Gadani, located near Karachi Pakistan, is the world’s third-largest ship-breaking yard. Up to 1980s, it was the world’s largest in terms of area and capacity.
How Ship-Breaking First Began in Gadani
Long ago, a cyclone struck off the cost of the Arabian Sea. The storm brought wreckage and rubbish ashore, and along with the wreckage came the wooden planks from the bruised and battered ship. In addition, an entire vessel with no one on it washed up. A while later, one of the companies took ownership of the ship and broke it apart. They loaded it onto trucks and took the pieces away to Karachi. This is how ship breaking first began in Gadani, Pakistan. It was the first ship broken on the coast, and much more have since followed.
Pioneer Companies of Ship Breaking
When we look at the pioneers of this field, you have two companies that have built a name for themselves—Gokal Group and M.M. Bukhsh. These two companies first started as ship breakers, but now more than 40 companies have taken up residence here.
Where is Gadani?
You will find Gadani as a small town of 10,000 people. It sits 28 miles to the northwest of Karachi. You can find many colorful fishermen settlements and golden sands here. Around 6 miles to the east of Gadani, you will locate the heart of the ship-breaking industry in Pakistan. The land here has been divided into 314 different plots, but 135 of the plots operate as a functioning ship-breaking yard.
The Balochistan Development Authority or BDA for short, assumed responsibility for the overall infrastructure, and at the same time, they’re the largest yard owner with 34 plots in their name. However, they mostly rent out to private ship-breaking firms.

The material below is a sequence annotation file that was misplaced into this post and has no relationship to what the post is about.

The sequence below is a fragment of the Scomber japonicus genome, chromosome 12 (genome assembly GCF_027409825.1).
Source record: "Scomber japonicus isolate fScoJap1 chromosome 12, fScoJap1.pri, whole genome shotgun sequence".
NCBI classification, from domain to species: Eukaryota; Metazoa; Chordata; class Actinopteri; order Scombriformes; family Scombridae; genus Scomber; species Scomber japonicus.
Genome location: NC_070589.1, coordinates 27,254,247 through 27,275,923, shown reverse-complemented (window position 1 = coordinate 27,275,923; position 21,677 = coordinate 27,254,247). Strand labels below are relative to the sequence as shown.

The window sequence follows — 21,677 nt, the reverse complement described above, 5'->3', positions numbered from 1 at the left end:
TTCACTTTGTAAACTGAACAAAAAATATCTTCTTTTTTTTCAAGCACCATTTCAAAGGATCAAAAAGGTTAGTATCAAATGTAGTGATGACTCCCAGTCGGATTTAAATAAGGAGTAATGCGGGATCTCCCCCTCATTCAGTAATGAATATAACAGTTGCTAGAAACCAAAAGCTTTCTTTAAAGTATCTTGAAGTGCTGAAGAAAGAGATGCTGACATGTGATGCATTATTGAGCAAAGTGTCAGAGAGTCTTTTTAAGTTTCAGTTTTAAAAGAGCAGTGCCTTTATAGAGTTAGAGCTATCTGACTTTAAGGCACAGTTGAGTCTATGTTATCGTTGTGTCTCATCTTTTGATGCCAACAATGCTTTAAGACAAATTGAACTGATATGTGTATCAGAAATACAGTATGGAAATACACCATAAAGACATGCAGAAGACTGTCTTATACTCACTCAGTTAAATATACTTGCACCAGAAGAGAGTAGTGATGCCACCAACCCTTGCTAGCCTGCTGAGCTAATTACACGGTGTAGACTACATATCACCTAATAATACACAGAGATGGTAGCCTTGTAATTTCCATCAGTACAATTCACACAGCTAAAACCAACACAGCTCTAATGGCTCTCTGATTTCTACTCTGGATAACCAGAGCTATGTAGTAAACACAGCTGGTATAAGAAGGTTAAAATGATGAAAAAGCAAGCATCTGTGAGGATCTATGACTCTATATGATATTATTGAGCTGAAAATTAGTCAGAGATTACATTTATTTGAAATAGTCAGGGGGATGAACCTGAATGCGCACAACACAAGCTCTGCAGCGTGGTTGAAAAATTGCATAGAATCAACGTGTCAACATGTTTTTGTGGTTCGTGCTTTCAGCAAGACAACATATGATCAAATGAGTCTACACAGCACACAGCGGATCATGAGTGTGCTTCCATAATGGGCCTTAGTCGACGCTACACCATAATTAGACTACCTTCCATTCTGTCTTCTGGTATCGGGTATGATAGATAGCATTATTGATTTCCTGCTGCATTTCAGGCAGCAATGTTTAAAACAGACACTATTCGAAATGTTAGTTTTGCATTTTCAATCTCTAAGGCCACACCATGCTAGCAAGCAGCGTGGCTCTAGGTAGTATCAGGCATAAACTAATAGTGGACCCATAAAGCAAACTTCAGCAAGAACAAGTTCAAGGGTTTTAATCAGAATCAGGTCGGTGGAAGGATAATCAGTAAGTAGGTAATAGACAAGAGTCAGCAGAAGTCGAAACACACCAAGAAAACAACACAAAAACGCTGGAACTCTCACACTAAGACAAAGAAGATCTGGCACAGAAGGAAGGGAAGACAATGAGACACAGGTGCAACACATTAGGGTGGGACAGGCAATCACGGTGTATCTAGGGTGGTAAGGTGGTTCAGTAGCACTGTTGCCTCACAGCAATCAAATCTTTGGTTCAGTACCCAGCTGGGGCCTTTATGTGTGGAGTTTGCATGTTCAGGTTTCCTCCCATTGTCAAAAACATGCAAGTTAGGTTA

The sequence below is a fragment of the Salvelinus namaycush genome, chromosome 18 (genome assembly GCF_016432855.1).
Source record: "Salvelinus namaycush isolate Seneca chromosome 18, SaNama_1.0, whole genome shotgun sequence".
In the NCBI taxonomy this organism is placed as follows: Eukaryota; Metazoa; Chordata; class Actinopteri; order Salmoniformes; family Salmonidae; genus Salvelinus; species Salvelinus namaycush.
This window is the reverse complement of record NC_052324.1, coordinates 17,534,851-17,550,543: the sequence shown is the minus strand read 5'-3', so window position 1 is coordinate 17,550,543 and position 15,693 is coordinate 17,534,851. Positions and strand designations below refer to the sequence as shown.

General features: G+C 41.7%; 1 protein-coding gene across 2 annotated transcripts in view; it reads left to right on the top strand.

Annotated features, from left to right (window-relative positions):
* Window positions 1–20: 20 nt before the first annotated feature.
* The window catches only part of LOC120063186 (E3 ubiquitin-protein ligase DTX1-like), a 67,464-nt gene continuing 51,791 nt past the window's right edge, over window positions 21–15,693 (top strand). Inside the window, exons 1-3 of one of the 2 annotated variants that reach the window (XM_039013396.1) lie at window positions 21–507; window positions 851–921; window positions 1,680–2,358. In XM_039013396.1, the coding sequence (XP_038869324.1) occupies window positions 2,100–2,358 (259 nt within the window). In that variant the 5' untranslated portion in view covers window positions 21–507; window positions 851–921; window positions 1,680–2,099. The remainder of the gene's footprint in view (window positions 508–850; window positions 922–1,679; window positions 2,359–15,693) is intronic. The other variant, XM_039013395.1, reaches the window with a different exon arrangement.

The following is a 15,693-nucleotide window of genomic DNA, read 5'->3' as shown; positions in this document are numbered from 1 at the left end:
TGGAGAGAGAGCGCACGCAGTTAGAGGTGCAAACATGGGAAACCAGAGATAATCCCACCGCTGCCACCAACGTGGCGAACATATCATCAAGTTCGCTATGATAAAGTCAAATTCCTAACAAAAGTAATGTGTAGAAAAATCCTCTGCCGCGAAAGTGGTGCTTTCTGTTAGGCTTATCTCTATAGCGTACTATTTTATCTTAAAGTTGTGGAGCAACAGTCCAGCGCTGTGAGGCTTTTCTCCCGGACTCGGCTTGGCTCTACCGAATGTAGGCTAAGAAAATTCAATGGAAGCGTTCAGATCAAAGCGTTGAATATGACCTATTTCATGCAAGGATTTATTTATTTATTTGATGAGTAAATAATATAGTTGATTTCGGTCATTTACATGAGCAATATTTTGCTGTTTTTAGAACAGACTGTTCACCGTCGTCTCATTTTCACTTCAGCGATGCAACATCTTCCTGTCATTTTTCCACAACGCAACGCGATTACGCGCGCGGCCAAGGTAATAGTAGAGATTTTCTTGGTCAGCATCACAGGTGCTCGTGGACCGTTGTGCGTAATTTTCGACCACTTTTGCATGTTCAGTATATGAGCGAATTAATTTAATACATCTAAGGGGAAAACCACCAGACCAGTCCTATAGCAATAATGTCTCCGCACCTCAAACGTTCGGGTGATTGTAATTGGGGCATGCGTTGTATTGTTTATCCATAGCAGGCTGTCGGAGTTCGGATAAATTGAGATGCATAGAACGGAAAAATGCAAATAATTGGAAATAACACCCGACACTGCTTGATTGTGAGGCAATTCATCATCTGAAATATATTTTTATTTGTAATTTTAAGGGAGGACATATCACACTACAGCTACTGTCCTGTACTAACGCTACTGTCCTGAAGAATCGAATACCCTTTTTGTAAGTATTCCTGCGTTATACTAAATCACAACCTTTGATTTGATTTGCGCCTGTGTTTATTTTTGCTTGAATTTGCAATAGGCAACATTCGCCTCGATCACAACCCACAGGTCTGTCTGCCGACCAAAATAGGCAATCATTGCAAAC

What helps to make Gadani one of the best places for ship breaking is the natural topography of the land. For example, you can bring ships into the beach area without having to think about high tide or low tide. At other places, you might have to wait for months or weeks on end so that the tide rises high enough for the beach, but Gadani naturally has deeper beaches. The sand also helps because it’s neither loose nor muddy, and the firmness means ships can get to shore more easily. The Pakistani businessmen understood these advantages and rushed to turn a profit.
The Business Recorder, the biggest financial daily newspaper of Pakistan, reported how the yard could dismantle as many as 100 vessels per year. This means cheap steel and scrap iron for the metal industries of Pakistan, and they can save financially on supplies from outside the country.
Business is Booming
Every year, Pakistan dismantles as many as 100 vessels. In fact, in 2014, the industry reached a peak of 110 vessels, but unfortunately, the number dropped to only 81 for 2015. Nevertheless, this lucrative industry continues to contribute billions of rupees on an annual basis to the Pakistani economy. This is done through taxes and the savings from imports.
How Much Steel and Wood on an Average Ship?
When we look at the amount of steel in the average ship, you have between 1.2 to 1.5 million tons of steel. Meanwhile, that doesn’t include the recycled wood at an estimated 25 tons. That leads to millions of dollars in savings. You will find huge pieces of metal littering the sands around the beach, and sometimes the metal chunks tower overhead as you walk across the yard.
Ships come to this beach to die, and many of the vessels here look like skeletons of their former selves. The dismantling of the ships can take several weeks or even a couple of months to finish the project. Both history buffs and the adventurous spirits of the world would make a mistake to not give this place a visit.